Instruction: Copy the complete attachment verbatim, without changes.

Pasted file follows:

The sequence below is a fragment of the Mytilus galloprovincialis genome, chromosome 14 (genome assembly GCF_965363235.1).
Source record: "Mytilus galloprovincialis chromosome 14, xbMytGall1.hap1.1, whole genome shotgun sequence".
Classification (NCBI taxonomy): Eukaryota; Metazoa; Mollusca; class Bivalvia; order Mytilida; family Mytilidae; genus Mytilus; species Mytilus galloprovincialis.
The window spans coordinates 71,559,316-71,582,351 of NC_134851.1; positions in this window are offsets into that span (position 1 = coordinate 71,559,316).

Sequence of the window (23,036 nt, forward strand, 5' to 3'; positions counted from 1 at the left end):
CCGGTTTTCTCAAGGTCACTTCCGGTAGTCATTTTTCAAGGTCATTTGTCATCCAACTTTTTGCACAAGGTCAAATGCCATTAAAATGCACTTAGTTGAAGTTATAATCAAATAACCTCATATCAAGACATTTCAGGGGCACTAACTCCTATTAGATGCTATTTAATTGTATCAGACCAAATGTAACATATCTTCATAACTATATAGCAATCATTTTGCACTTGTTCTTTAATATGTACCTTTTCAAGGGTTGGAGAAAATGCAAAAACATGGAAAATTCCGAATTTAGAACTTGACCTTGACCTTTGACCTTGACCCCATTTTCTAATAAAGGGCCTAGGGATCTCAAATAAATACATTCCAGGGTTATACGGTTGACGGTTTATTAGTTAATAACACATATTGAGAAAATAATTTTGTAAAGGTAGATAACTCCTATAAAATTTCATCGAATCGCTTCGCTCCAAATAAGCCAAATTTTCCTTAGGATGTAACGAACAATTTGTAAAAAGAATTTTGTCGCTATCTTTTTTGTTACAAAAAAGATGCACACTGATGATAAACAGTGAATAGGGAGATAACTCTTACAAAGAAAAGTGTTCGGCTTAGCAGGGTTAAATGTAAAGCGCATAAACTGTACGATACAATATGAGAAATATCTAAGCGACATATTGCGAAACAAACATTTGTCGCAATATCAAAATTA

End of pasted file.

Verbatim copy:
The sequence below is a fragment of the Mytilus galloprovincialis genome, chromosome 14 (genome assembly GCF_965363235.1).
Source record: "Mytilus galloprovincialis chromosome 14, xbMytGall1.hap1.1, whole genome shotgun sequence".
Classification (NCBI taxonomy): Eukaryota; Metazoa; Mollusca; class Bivalvia; order Mytilida; family Mytilidae; genus Mytilus; species Mytilus galloprovincialis.
The window spans coordinates 71,559,316-71,582,351 of NC_134851.1; positions in this window are offsets into that span (position 1 = coordinate 71,559,316).

Sequence of the window (23,036 nt, forward strand, 5' to 3'; positions counted from 1 at the left end):
CCGGTTTTCTCAAGGTCACTTCCGGTAGTCATTTTTCAAGGTCATTTGTCATCCAACTTTTTGCACAAGGTCAAATGCCATTAAAATGCACTTAGTTGAAGTTATAATCAAATAACCTCATATCAAGACATTTCAGGGGCACTAACTCCTATTAGATGCTATTTAATTGTATCAGACCAAATGTAACATATCTTCATAACTATATAGCAATCATTTTGCACTTGTTCTTTAATATGTACCTTTTCAAGGGTTGGAGAAAATGCAAAAACATGGAAAATTCCGAATTTAGAACTTGACCTTGACCTTTGACCTTGACCCCATTTTCTAATAAAGGGCCTAGGGATCTCAAATAAATACATTCCAGGGTTATACGGTTGACGGTTTATTAGTTAATAACACATATTGAGAAAATAATTTTGTAAAGGTAGATAACTCCTATAAAATTTCATCGAATCGCTTCGCTCCAAATAAGCCAAATTTTCCTTAGGATGTAACGAACAATTTGTAAAAAGAATTTTGTCGCTATCTTTTTTGTTACAAAAAAGATGCACACTGATGATAAACAGTGAATAGGGAGATAACTCTTACAAAGAAAAGTGTTCGGCTTAGCAGGGTTAAATGTAAAGCGCATAAACTGTACGATACAATATGAGAAATATCTAAGCGACATATTGCGAAACAAACATTTGTCGCAATATCAAAATTA